The Information about People with Significant Control (Amendment) Regulations 2017 (the “PSC Amendment Regulations”) came into force on 26 June 2017 and form part of the UK’s implementation of Directive 2015/849/EU (the “Fourth Money Laundering Directive”) which EU member states were required to implement on that date.

The main changes introduced by the PSC Amendment Regulations are to:

  • bring additional companies within the ambit of the PSC Regime;
  • introduce new deadlines for filing relevant information with Companies House; and
  • alter the manner in which information is notified to Companies House.

Additional entities fall within the PSC Regime

As a result of the PSC Amendment Regulations entering into force, additional entities now fall within the PSC Regime which has been extended to include:

  • UK-incorporated companies trading on AIM (and other companies with shares that are admitted to trading on a “prescribed market” such as the NEX Exchange Growth Market) because the statutory definition of companies that are exempt from the PSC Regime has been narrowed;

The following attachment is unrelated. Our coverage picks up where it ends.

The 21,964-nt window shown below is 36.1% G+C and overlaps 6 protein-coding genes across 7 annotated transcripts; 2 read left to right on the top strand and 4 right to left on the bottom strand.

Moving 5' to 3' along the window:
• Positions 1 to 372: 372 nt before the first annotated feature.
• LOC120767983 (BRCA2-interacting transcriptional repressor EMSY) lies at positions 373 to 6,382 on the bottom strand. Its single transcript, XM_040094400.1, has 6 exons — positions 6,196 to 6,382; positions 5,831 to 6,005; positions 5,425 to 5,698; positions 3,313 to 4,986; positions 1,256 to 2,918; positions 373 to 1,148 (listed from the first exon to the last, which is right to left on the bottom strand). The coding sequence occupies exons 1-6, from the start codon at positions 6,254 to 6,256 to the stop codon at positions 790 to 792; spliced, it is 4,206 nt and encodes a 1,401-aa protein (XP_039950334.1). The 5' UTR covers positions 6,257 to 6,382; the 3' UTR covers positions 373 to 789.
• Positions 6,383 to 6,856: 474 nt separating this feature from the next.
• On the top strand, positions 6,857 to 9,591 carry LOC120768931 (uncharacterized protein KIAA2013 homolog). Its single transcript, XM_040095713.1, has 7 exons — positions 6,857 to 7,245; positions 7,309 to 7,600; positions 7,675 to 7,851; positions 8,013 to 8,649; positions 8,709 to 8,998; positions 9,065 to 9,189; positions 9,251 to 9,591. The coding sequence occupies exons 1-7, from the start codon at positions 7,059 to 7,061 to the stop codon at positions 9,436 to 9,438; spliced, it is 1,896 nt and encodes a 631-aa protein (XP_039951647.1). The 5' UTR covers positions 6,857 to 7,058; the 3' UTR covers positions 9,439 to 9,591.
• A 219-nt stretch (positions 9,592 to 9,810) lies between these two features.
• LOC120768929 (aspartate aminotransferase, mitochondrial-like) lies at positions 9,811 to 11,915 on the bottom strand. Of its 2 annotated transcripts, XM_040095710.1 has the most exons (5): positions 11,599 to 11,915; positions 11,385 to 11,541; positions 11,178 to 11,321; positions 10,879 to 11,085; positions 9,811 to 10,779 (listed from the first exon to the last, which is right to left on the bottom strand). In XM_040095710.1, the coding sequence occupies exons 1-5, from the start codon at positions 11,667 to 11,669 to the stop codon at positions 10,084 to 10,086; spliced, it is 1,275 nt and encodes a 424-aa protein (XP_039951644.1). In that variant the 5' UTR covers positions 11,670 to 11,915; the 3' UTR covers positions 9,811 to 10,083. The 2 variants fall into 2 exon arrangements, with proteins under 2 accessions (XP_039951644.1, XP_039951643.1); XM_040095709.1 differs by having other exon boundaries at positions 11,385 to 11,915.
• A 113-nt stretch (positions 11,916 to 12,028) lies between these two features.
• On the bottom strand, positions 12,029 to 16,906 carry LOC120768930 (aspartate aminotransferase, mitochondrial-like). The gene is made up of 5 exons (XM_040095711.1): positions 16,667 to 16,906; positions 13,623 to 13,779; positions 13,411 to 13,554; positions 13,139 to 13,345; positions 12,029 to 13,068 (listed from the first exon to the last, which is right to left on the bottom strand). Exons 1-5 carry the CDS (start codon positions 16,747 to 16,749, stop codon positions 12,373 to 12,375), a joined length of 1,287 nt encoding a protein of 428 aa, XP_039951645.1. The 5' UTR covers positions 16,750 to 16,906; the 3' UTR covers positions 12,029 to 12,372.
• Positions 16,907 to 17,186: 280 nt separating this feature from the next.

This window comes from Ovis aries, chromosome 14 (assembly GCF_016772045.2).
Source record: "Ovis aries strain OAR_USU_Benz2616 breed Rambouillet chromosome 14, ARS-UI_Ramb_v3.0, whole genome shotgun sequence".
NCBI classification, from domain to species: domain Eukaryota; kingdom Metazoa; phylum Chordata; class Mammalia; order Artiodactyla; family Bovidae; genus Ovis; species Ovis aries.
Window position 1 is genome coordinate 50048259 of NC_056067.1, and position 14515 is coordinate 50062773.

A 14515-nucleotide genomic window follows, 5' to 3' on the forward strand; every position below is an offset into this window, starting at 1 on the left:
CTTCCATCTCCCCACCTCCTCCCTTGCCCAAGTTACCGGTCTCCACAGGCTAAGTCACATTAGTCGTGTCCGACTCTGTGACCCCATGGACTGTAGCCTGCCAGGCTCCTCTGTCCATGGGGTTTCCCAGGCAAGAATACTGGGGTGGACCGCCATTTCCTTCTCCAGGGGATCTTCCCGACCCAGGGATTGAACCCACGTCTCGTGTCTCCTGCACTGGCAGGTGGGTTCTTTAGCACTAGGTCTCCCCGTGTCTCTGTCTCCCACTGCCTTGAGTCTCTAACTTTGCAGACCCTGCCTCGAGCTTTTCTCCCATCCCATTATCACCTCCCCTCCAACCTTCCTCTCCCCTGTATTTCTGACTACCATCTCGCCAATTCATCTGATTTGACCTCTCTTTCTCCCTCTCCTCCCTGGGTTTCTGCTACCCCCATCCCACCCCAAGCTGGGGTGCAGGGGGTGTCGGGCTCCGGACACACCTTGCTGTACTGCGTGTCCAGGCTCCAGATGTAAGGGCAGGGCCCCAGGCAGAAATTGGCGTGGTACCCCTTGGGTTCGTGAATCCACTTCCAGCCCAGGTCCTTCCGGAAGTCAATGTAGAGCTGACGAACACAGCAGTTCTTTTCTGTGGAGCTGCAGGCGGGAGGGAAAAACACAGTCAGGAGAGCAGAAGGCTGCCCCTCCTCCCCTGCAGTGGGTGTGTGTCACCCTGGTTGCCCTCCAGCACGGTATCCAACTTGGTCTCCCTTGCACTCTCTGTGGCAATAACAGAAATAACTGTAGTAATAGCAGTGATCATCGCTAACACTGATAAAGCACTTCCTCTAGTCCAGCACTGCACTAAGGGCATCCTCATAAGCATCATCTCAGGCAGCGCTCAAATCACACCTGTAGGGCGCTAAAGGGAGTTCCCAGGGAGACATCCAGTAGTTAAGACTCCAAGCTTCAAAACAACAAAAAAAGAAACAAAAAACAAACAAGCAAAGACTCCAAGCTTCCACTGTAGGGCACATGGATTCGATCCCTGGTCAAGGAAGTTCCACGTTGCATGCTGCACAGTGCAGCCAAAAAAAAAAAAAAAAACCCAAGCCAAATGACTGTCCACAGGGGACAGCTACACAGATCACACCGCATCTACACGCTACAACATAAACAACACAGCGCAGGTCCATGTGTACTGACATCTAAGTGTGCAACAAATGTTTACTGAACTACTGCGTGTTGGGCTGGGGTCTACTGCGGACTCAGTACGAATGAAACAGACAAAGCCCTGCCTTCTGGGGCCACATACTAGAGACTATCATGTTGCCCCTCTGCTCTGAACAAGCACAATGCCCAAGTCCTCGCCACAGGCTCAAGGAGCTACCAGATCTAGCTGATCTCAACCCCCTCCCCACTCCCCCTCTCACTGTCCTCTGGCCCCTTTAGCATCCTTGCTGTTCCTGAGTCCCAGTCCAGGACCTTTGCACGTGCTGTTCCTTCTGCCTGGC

• certain types of Scottish limited partnerships and certain other Scottish partnerships. Scottish partnerships that are affected do not have to maintain their own separate PSC register, but must obtain and submit their relevant PSC information to Companies House and are subject to a requirement to update any changes; and
  • some unregistered companies.

These changes mean that the only UK-incorporated companies that are exempt from the PSC Regime are: